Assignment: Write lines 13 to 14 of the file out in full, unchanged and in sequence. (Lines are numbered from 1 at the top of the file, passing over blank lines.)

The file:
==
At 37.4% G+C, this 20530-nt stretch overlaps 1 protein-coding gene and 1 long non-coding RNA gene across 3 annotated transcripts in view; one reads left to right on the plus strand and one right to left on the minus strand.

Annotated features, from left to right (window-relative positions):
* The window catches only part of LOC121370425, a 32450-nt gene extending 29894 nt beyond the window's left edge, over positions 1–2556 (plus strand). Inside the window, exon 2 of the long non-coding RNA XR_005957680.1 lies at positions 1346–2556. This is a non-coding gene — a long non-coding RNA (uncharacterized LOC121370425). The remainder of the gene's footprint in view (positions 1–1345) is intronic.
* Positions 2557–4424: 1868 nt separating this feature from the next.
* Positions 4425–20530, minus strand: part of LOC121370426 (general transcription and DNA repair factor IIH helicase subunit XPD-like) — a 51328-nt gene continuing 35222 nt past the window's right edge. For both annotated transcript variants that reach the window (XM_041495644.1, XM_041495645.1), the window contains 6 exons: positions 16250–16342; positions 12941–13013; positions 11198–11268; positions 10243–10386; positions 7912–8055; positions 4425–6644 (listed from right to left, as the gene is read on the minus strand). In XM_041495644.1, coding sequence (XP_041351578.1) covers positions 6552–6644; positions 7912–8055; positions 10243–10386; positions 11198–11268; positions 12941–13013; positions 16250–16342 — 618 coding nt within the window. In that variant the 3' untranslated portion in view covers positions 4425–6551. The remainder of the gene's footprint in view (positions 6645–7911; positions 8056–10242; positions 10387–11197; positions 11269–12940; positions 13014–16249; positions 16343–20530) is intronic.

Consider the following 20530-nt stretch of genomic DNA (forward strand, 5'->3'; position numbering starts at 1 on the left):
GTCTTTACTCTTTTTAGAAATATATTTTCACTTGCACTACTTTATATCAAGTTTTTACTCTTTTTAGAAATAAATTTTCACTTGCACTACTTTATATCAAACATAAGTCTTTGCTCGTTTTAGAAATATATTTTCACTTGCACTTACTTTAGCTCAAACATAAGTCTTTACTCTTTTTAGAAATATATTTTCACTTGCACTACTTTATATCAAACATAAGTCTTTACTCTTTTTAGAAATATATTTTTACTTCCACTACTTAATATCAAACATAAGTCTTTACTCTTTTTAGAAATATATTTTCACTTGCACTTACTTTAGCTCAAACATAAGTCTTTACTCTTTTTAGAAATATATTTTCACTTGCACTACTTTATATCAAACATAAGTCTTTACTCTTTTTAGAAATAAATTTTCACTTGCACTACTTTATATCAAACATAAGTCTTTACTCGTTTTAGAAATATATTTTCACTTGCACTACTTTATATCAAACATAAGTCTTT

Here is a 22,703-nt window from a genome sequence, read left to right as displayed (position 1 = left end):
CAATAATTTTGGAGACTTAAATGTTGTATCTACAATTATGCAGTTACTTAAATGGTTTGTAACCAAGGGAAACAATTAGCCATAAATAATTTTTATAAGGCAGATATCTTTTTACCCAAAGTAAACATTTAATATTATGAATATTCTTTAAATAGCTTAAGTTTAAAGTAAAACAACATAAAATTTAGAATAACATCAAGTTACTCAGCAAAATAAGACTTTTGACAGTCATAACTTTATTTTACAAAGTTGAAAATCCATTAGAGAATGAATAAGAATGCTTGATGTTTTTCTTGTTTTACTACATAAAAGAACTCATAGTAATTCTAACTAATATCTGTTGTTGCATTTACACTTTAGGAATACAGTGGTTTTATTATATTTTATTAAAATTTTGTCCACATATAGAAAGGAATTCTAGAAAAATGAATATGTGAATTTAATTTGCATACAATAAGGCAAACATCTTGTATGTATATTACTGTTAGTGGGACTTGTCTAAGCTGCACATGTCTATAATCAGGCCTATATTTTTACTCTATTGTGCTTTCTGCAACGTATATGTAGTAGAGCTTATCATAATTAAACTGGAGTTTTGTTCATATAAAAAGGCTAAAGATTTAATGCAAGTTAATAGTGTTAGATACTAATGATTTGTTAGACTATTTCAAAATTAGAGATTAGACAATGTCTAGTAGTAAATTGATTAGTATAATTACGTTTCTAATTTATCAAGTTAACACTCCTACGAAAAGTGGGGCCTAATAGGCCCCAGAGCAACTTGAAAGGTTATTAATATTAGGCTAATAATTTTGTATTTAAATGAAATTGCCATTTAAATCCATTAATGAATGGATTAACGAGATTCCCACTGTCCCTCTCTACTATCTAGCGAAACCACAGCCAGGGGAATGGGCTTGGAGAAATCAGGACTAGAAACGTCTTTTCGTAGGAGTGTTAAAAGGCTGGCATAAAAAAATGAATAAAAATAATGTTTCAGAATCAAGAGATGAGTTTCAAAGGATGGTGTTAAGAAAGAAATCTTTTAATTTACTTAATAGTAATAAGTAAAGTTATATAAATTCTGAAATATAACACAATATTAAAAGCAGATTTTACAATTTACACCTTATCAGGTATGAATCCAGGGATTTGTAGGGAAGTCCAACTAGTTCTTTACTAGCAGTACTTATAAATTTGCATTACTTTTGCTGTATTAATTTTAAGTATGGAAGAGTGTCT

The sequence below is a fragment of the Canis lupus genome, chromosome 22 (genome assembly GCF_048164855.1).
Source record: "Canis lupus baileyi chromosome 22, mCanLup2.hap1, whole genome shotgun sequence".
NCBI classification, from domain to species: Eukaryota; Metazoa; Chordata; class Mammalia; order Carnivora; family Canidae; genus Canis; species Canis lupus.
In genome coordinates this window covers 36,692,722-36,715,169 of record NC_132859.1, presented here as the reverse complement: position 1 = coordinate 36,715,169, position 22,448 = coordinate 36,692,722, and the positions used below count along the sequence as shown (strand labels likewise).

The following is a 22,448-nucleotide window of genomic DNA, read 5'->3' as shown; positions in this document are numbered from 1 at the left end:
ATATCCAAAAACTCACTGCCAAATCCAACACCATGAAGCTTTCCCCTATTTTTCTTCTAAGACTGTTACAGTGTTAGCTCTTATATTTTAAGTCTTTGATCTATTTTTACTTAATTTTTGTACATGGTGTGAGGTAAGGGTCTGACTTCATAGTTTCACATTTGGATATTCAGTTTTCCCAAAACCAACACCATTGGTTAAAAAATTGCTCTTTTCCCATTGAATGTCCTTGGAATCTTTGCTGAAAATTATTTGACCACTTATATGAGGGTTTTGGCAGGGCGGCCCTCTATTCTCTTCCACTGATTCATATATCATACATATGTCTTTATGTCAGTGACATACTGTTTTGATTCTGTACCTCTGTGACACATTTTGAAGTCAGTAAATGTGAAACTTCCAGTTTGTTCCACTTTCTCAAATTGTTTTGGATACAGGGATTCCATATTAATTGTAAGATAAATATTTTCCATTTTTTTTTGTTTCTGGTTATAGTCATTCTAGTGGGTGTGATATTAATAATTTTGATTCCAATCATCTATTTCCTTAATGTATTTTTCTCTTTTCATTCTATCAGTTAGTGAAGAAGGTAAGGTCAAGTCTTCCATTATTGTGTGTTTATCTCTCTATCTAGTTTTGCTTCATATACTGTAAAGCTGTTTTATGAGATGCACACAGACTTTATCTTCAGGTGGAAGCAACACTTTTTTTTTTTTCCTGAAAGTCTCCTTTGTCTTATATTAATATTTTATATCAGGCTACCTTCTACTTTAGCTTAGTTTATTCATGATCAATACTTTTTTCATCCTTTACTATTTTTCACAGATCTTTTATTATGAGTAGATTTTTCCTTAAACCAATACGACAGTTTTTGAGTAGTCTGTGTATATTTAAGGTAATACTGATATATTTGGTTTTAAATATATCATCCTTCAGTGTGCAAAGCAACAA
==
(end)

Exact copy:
In genome coordinates this window covers 36,692,722-36,715,169 of record NC_132859.1, presented here as the reverse complement: position 1 = coordinate 36,715,169, position 22,448 = coordinate 36,692,722, and the positions used below count along the sequence as shown (strand labels likewise).

The following is a 22,448-nucleotide window of genomic DNA, read 5'->3' as shown; positions in this document are numbered from 1 at the left end: